Utagawa Kunisada (Toyokuni III)

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Signatures and seals

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last updated: 02/04/14


The signature list is not complet, I´m sure I´ll find some more new signatures and variations of known signatures in the future. So the site has to be continued.

For a first step I had taken
the transcription and  translation for most of Kunisada´s signatures from: Jan van Doesburg, "What about Kunisada?", Dodewaard (NL), 1990. Other informations were from Sebastian Izzard, "Kunisada´s World", Japan Society, 1993.

Many thanks to Andrew Kowalczuk from whom I got new signature variations and who spent lot of time with the deciphering, new transcription and new translation of earlier known signatures. And also many thanks to Yasu Takano, Andreas Marks, Mariko Saiko, Wolfgang Hoehn, Bernd Jesse who added some precious informations for the writing and reading of some Japanese characters.

Thanks to Errol Lind for the new variants in 2014!
 

Kunisada was born as Tsunoda Shōgorō IX (角田庄五朗), called Tsunoda Shōzō (角田庄蔵) in the Honjo district of Edo in the year 1786 [Andreas Marks added the following information: >>The two characters of the family name 角田 can also be read differently. Izzard 1993, 20, reads it “Kadota” (however, Izzard 1980, 26, “Sumida”), and Netto 1966, 5, reads it “Tsunoda.” Japanese sources like Shindō 1993, 150, refer to it as “Sumida”, the same pronunciation that the writer Kanagaki Robun provides in his obituary of Kunisada, inscribed on Toyoharu Kunichika’s commemorative diptych<<. In 06/2010 A. Marks revised the reading of the kanji and corrected it to 'Tsunoda'.]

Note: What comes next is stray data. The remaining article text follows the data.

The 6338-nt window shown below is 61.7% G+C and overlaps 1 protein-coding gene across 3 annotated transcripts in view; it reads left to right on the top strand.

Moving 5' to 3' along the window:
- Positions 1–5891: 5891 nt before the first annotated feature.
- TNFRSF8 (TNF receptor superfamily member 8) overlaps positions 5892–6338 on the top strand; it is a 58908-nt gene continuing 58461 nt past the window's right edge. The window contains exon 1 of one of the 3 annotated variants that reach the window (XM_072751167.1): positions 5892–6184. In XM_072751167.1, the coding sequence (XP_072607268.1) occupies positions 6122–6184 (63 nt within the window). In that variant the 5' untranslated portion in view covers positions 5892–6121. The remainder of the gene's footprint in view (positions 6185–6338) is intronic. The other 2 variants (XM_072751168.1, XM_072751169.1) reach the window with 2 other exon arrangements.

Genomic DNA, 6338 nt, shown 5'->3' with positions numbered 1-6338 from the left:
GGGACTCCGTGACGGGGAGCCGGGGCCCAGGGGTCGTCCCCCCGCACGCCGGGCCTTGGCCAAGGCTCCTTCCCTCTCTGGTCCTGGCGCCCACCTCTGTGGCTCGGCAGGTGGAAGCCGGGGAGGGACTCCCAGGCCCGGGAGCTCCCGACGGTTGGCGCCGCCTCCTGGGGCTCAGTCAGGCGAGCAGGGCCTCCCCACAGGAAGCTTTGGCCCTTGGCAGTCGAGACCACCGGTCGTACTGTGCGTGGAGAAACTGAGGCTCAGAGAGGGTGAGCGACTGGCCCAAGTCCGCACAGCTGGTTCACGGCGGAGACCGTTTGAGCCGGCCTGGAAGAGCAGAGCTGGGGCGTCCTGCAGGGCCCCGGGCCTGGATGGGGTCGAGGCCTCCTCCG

He entered the school of Utagawa Toyokuni I (1769-1825), the leading actor-print designer of his time, around 1800 as apprentice in the age of fourteen. His first printed works began to appear in early 1807 and he was awarded the last character of his master´s name to form his own. So he choosed the name Kunisada.
In most cases the signature is followed by the suffix 'ga' [画] or 'hitsu' [筆]: 'drawn by' or 'designed by'. In some cases the suffix 'ega' [畫] was used ('picture by').

At first this signature 'Kunisada' was used alone (in some special cases this signature was used up to the 1830´s). 
The first eight examples read 'Kunisada ga' partially with different seals, the 9th 'Kunisada ega', the 10th and 11th 'Kunisada hitsu' and the last one only 'Kunisada'.


used as seal
 "Kunisada"
on Surimono


used as seal
 "Kunisada"
on Surimono

Or it was coupled with the 'Utagawa' [歌川] school name. The school name "Utagawa" has been in use on some prints just to Kunisada's death in early 1865.
No. 1-3: 'Utagawa Kunisada ga' [歌川国貞画] with different seals,
no. 4: 'Utagawa Kunisada hitsu' [歌川国貞筆],
no. 5-6: 'Utagawa Kunisada ga zu' [歌川国貞画図] with different seals (picture drawn by Utagawa Kunisada),
no. 7: 'zenpen Utagawa Kunisada ga' [前編歌川国貞画] (first part drawn by Utagawa Kunisada),
no. 8 completely reads 'ōju migi zu sha Utagawa Kunisada' [応需右図写歌川国貞] - by request, right image transcribed by Utagawa Kunisada (thanks to Andreas Marks for his help with this signature).

1 2 3 4 5 6 7 8

On a very few early prints Kunisada signed with 'Toyokuni monjin Kunisada ga' (drawn by Toyokuni's pupil Kunisada).

From 1811 on Kunisada used different gō names which he added to his signature.

'Gepparō' [月波楼] 1811 - 1813.

'Kinraisha' [琴雷舎] 1813 and 1817?. This name comes from his father's poetry name Gokyotei Kinrai.
The signatures read "Kinraisha Kunisada ga" (1st, 2nd) respectievely "Kinraisha Kunisada ga zu" [琴雷舎国貞画図] (3rd) - picture drawn by Kinreisha Kunisada.